Start your free, no-risk, 4 week trial!

Big Data Orientation

Ownership of data
Some helpful terminology:
3V's: volume, velocity and variety.
4S's: source, size, speed, and structure.
Why are we talking about this & what questions should I be asking?
Where is all the data coming from?
Conclusion: and the winner is...

 

Ownership of data

This is especially an issue for larger, more traditional companies, for whom data is something that is always kept on-site. Using IaaS (Infrastructure-as-a-service) means letting somebody else host, store, and manage your data, so that they can generate reports. It is possible to resolve this in different ways, although it’s probably more cost-efficient to let an IaaS manage the server park. Data ownership can be stipulated in a contract, so that while Company A owns their data, Company B hosts and manages the data. Access to the source code of the software used to manage the data can also be an issue. This can be resolved by placing the code in escrow or using open source software.

 

Start your free trial!

Some helpful terminology:

3V's: volume, velocity and variety.

3V's: volume (lots of gigabytes or terabytes), velocity (coming in quickly, faster than normal methonds can handle, coming in too quickly to process), and variety (unstructured – multiple sources too many for pre-defined tables). For example, in terms of variety, Opentracker collects urls, countries, ip info, user-tagging, conversion, tech specs, OS, and custom events, meaning any piece of information that can be defined and sent). This information comes from a variety of sources: location databases, carriers, browsers, device specs, cookies, javascript, social networks, networking sites, user profiles, company databases, etc.

4S's: source, size, speed, and structure.

IaaS: Infrastructure-as-a-service. An Infrastructure-as-a-Service provider typically delivers a combination of hosting, hardware, provisioning and basic services needed to operate a cloud. To quote wiki (again): In the most basic cloud-service model, providers of IaaS offer computers - physical or (more often) virtual machines - and other resources... Cloud providers typically bill IaaS services on a utility computing basis: cost reflects the amount of resources allocated and consumed.

 

Why are we talking about this &
what questions should I be asking?

The point of all this data is to enable decision-making. That means that an answer is needed in time to make a decision, not two weeks later. What's interesting is that there is a trend from looking over our shoulders towards looking ahead >> we used to study data from the past >> real-time processing >> predictive analysis.
So it's a bit like a camera which starts by panning backwards towards where we came from, then swings around to show the runner, and finally swings to show the path disappearing towards the horizon.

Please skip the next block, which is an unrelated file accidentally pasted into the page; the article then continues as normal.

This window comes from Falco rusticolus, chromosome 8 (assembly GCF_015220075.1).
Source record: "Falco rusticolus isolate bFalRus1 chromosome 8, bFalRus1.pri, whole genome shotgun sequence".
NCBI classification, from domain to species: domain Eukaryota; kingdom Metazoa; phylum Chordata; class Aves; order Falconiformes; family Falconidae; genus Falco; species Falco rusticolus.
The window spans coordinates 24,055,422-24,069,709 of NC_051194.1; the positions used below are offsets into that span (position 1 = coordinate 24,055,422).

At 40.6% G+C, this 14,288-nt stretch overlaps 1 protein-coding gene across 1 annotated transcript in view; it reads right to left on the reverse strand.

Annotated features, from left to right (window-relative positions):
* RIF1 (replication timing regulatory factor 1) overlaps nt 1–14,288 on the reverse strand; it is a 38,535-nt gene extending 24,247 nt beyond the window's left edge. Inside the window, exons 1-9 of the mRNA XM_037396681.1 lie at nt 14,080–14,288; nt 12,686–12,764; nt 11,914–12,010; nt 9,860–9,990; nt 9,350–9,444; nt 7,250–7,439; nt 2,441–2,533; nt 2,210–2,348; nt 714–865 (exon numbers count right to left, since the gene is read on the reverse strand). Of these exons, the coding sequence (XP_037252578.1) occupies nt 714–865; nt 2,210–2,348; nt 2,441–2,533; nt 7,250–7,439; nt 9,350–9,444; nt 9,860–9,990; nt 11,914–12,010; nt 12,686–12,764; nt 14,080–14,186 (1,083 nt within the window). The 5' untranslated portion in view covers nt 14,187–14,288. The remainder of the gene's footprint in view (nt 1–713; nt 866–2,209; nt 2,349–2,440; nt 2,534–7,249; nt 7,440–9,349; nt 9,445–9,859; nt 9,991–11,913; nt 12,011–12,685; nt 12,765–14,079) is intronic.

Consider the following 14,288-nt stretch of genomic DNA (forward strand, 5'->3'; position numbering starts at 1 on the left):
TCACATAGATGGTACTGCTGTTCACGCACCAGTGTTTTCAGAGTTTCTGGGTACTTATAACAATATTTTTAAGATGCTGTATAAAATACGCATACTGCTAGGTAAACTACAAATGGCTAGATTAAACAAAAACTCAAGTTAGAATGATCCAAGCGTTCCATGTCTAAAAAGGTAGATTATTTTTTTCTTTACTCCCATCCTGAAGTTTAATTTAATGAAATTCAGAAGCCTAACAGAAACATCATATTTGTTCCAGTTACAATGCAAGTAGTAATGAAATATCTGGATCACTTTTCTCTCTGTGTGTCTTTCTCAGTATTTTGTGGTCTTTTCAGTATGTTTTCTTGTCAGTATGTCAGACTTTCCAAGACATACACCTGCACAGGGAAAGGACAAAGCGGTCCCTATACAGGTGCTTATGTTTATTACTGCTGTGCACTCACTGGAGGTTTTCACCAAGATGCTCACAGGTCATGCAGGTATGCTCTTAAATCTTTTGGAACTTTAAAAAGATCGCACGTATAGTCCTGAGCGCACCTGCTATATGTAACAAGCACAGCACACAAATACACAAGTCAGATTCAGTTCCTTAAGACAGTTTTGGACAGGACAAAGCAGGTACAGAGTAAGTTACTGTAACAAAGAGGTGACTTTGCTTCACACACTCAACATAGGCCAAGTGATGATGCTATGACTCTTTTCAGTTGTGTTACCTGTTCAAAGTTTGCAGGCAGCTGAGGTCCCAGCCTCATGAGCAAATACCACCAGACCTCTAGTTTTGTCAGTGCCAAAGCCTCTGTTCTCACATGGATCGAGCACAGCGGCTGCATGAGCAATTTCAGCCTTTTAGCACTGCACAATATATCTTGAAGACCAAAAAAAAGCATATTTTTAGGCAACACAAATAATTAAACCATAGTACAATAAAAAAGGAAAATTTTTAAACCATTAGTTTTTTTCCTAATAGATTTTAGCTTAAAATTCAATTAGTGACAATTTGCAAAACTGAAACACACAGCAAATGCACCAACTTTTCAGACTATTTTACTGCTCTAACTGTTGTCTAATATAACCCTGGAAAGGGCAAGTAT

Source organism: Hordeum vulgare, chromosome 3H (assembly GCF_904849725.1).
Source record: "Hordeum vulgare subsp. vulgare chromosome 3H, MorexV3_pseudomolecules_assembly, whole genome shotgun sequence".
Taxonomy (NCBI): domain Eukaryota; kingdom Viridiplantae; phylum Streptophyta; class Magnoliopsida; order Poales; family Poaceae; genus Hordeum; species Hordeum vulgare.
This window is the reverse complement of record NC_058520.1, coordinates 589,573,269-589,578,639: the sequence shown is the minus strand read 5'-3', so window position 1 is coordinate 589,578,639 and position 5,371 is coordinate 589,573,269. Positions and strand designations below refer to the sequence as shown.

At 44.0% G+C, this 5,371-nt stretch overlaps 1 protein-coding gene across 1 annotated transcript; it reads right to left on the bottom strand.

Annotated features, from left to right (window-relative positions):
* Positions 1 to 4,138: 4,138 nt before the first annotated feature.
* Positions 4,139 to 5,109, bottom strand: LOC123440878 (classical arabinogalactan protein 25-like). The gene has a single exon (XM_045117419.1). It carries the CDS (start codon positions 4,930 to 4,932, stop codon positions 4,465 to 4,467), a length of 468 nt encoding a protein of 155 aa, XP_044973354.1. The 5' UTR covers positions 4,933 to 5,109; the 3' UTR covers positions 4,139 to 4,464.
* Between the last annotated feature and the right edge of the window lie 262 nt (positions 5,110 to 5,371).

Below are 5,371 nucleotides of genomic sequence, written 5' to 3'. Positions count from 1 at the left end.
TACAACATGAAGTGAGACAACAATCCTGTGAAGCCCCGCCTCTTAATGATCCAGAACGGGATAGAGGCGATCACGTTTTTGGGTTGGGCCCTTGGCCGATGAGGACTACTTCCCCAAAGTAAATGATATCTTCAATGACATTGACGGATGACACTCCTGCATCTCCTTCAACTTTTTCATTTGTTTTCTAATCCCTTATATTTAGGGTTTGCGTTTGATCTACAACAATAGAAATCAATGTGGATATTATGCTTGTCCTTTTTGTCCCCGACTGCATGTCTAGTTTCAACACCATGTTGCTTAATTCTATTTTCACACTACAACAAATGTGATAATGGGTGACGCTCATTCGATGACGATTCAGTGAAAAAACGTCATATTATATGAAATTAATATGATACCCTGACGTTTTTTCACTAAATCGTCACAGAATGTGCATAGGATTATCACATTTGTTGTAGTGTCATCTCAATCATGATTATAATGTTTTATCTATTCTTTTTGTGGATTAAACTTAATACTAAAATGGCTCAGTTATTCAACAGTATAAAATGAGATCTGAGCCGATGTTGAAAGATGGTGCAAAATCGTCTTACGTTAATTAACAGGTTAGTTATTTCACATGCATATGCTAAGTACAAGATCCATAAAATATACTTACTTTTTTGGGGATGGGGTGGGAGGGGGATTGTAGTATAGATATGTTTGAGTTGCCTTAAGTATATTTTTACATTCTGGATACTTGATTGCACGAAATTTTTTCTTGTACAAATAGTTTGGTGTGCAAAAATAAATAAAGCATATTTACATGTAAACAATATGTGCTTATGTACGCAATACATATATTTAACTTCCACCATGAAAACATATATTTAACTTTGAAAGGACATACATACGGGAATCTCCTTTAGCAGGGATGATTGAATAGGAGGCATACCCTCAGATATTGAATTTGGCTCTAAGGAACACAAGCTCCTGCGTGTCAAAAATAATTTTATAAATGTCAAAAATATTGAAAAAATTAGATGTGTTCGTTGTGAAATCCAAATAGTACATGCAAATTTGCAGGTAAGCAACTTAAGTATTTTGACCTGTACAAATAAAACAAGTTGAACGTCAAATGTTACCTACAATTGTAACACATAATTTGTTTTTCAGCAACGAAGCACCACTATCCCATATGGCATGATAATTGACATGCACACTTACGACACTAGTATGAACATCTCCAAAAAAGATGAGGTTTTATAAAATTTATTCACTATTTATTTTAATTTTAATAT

From a corporate perspective, you may hear questions like these:

Am I going to set up data-processing infrastructure?
Do I want to own the data?
Do I want to put data in the cloud? (hint: Answer: if it absolutely needs to stay PRIVATE don’t put it in the cloud)
How do I get the data into my own company’s infrastructure?

There are a few household names that have become experts at handling large flows of data; Twitter, Google, Facebook, Amazon. They’ve solved the big data problem for their own organizations. The next step is how to make those solutions available to all the other enterprises that exist today.

 

Where is all the data coming from?

It used to be coming (only) from people. Now its coming from both people and machines (sensors). For example the temperature of a room, which if processed, comes from a sensor in a room, but there is no person sending a signal.

At the moment, data is being generated by people, through clicks, swipes, and taps. Increasingly in the future, servers and sensors (non-people) will be generating the data. Smartphones, android, iphone, self-service ticketing machines, card transactions etc, almost everything we do and touch is generating data.

This data is increasingly unstructured, but still needs to be processed. The fact that it is unstructured is what led Charles Fan to name it crap (create, replicate, append, process) – when referring to the mind-boggling amount of data which is created / stored / generated and often left for roadkill. Why left for roadkill? Because the amount of know-how and resources needed to derive meaningful conclusions from all the data collected is prohibitive.

This leads to the great challenge we are facing: not just to collect and store all the data coming in, but to organize it. Nobody cares about deleting it or updating it (hence the crap description), and so whoever designs a new data center for crap will be the winner.

 

Conclusion: and the winner is...

So the goal is to give enterprises access to data storage & management. Enterprises, which tend to be larger and more traditional organizations, require flexibility in terms of infrastructure location, they may not want their data in the cloud.
From the point of view of companies who provide Big Data solutions, the winner will be the one who structures their service in a way that is accessible for more traditional organizations.

From the point of view of business and retail, the winners, simply put, will be the businesses and companies who learn how to apply Big Data (read: innovative data analysis, or connecting the dots) analysis techniques to the data they possess about their clients, or market conditions.

Articles & White-papers

Identify and track your visitors

Start your free, no-risk, 4 week trial!